Generally a job to replace ball joints will involve the following, but not exclusive to these steps: 

  • Taking off your vehicle’s wheels.
  • Moving the brake calipers, and rotor. Some vehicles will need the sway bar links removed.
  • Front wheel drive cars – in most cases, separate the lower control arm from the steering knuckle via a ball joint fork.
  • Trucks and some cars – separate the steering knuckle from the ball joints with a ball joint fork and set aside. This process usually requires a lot of force and a BIG hammer!
  • Carefully inspect and remove any snap rings that may be securing the ball joint in place.
  • Using a ball joint press, press the old joint out of the control arm.
  • Using the ball joint press, press the new joint into the control arm. Tip – throw your new ball joints in the freezer overnight before installation. Heat makes things expand, and cold makes them contract. By freezing the joints, you will make installation easier.

As with any repair, consult a repair manual or online source for repair info for your specific vehicle before starting. Be sure you have all the proper tools to complete the job. Some ball joints can be relatively easy while others, especially on older cars that are rusty, can be a real nightmare to break loose.

Depending on your experience you may want to consult an experienced individual for help and advice, in which don’t hesitate to use our list of Preferred Shops in your area.

How Much Does Replacement Cost?

The cost of replacing ball joints varies depending on the vehicle you drive, especially when it comes to labor rates. The average serviceable ball joint generally falls somewhere in the range of $20-50.00. In some cases, you may need to buy a combination control arm and ball joint as a single piece, which costs between $100 and $500.00. It is considered best practice while diagnosing the ball joint failure to inspect control arm bushings as well to determine if both control arm and ball joint will need to be replaced. Keep in mind that on some vehicles, the control arm bushings are also serviceable.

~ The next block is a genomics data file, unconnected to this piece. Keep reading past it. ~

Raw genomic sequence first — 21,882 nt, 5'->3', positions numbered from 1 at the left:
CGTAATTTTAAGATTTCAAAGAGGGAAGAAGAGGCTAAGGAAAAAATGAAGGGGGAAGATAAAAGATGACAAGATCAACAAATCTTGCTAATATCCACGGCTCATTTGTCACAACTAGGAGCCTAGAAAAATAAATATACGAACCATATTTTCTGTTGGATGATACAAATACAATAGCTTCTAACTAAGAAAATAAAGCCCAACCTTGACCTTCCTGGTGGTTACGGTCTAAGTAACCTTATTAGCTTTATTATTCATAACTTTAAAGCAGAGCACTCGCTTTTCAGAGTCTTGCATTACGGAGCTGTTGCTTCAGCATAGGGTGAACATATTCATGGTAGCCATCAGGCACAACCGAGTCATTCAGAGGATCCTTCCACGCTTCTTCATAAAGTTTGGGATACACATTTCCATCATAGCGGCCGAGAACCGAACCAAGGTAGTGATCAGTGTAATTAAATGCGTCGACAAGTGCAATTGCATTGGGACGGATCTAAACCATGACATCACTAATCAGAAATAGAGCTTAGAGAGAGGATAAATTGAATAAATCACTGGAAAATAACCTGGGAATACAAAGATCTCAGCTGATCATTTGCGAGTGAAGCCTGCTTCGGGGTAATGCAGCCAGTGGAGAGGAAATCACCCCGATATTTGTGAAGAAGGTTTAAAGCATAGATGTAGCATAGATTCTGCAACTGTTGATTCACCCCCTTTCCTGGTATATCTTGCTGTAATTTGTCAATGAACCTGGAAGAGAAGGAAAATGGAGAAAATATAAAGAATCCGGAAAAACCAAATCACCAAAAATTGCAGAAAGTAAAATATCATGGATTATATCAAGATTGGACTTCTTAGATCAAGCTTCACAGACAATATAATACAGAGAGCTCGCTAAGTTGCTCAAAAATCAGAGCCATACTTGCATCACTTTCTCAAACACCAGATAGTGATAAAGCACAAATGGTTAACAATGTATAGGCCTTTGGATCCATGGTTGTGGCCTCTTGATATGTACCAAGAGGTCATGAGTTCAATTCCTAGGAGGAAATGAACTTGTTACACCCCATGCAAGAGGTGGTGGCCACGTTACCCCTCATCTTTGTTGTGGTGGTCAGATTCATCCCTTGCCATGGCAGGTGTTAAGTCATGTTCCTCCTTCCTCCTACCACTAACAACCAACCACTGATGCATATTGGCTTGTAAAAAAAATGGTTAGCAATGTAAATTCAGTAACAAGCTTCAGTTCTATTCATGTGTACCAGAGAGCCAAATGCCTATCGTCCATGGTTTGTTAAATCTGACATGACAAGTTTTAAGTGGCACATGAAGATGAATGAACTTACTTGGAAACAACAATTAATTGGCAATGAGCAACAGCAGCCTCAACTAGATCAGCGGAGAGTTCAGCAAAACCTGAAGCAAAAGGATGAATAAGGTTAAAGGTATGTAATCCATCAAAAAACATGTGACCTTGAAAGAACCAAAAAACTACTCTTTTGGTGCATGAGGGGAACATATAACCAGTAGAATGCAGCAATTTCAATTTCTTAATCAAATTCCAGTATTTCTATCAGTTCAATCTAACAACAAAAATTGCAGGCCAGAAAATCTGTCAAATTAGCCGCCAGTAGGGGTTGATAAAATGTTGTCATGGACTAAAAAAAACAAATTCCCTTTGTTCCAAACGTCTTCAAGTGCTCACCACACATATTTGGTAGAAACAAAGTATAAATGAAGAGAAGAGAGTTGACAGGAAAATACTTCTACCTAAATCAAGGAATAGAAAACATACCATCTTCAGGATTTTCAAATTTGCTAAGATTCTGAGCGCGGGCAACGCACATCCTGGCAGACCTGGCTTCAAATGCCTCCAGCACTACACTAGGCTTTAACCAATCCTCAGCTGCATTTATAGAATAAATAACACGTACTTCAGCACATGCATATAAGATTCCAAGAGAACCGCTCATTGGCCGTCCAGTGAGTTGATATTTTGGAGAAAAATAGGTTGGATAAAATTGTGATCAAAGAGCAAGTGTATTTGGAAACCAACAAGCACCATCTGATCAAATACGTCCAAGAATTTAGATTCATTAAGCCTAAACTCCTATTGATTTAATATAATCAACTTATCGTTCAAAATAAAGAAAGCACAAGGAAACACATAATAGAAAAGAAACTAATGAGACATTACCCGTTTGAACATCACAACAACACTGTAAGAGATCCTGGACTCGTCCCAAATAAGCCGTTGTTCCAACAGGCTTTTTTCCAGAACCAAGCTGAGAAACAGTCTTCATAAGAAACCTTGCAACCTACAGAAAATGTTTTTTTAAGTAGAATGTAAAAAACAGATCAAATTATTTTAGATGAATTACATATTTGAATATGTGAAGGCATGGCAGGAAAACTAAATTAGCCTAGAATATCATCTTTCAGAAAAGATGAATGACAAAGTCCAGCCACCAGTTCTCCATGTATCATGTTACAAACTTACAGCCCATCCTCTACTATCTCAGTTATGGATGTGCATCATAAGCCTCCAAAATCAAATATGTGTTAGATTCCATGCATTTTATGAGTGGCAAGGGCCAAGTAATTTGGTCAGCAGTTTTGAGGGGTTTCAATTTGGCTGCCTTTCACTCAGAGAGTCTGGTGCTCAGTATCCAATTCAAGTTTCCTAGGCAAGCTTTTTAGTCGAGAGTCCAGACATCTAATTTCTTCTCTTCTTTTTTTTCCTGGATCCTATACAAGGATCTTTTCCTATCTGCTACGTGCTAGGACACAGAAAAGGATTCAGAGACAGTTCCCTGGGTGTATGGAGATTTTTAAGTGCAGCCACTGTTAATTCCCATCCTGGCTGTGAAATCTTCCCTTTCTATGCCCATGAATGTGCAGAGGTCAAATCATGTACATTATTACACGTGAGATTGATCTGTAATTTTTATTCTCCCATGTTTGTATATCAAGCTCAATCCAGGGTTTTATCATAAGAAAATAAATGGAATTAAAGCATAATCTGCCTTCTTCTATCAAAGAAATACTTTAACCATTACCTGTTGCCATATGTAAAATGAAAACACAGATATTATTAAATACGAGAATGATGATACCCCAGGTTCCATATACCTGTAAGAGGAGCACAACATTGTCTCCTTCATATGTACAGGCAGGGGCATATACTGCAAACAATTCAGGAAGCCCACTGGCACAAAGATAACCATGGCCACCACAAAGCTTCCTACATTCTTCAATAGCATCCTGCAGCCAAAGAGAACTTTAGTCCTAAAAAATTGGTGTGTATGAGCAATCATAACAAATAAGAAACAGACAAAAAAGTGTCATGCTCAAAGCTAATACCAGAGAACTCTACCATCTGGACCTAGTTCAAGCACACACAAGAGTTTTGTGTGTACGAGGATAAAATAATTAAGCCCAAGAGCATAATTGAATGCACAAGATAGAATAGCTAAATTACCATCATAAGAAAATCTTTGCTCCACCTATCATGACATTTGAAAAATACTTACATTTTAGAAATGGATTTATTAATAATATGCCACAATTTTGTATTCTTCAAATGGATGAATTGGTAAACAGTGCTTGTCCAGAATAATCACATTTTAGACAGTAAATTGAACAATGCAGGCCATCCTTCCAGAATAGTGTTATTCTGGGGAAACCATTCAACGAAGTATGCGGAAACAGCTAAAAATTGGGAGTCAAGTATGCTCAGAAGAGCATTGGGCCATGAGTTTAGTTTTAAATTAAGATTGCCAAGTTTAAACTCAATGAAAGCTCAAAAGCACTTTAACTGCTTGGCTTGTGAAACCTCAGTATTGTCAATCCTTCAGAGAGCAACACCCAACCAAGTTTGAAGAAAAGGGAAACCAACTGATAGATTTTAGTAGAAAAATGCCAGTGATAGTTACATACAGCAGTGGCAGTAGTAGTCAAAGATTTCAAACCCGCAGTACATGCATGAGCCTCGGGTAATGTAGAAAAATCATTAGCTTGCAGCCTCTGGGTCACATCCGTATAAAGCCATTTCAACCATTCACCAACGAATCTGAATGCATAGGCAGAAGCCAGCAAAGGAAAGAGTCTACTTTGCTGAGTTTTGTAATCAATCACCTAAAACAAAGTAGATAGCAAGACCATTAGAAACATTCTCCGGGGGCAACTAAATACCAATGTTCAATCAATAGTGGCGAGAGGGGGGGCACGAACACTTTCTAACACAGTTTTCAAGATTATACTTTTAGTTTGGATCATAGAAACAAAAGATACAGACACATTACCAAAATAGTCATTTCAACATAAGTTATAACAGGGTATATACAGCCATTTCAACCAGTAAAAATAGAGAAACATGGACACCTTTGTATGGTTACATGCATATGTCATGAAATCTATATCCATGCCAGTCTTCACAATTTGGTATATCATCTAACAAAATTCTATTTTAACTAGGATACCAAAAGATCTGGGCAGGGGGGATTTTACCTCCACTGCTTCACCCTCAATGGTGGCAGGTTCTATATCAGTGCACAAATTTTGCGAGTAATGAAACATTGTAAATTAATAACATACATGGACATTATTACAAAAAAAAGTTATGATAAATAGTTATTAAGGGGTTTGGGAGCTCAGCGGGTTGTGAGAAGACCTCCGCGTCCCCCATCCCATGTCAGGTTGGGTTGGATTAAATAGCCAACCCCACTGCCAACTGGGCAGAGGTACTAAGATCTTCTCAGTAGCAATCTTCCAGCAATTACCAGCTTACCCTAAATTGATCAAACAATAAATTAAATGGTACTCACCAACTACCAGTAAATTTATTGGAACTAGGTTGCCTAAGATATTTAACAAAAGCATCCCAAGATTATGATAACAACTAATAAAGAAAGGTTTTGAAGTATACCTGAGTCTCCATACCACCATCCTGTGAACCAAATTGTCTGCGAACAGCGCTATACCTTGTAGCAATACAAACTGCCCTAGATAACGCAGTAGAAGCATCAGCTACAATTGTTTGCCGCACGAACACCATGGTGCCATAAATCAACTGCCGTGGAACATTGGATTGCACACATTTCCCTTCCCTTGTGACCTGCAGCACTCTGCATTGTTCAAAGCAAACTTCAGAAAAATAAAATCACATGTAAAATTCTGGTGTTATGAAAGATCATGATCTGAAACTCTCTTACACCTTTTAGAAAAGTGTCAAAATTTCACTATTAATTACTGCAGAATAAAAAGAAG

If you want to go the DIY route, you will also need to consider the parts and tools needed to get the job done. You will need equipment to jack up your car as well as the ball joint press itself. This can cost anywhere from around $75 to $250 but these tools are also available in AutoZone’s Loan-a-Tool Program. Remember that after any suspension or steering parts are replaced, you will need to re-align the vehicle.

Should you decide to seek a shop to repair your ball joint issues, keep in mind that the labor is generally driving the cost of repair here. Shops will generally recommend that both or all ball joints be replaced at the time the car is there because if one has failed, the chances are the others will fail soon. This is a valuable practice that even a DIYer should follow, even though it doubles the work. Most ball joint jobs are going to run 3-5 hours of work per side, leading to a cost of $350-650.00 in labor costs alone, plus parts.

Should you choose to do the job yourself, remember that AutoZone not only has all the parts, but all the proper tools to complete the job. Stop by your local AutoZone today for parts, tools, and advice! 

Advice, how-to guides, and car care information featured on AutoZone.com and AutoZone Advice & How-To’s are presented as helpful resources for general maintenance and automotive repairs from a general perspective only and should be used at your own risk. Information is accurate and true to the best of AutoZone’s knowledge, however, there may be omissions, errors or mistakes.

Be sure to consult your owner’s manual, a repair guide, an AutoZoner at a store near you, or a licensed, professional mechanic for vehicle-specific repair information. Refer to the service manual for specific diagnostic, repair and tool information for your particular vehicle. Always chock your wheels prior to lifting a vehicle. Always disconnect the negative battery cable before servicing an electrical application on the vehicle to protect its electrical circuits in the event that a wire is accidentally pierced or grounded. Use caution when working with automotive batteries. Sulfuric acid is caustic and can burn clothing and skin or cause blindness. Always wear gloves and safety glasses and other personal protection equipment, and work in a well-ventilated area. Should electrolyte get on your body or clothing, neutralize it immediately with a solution of baking soda and water. Do not wear ties or loose clothing when working on your vehicle.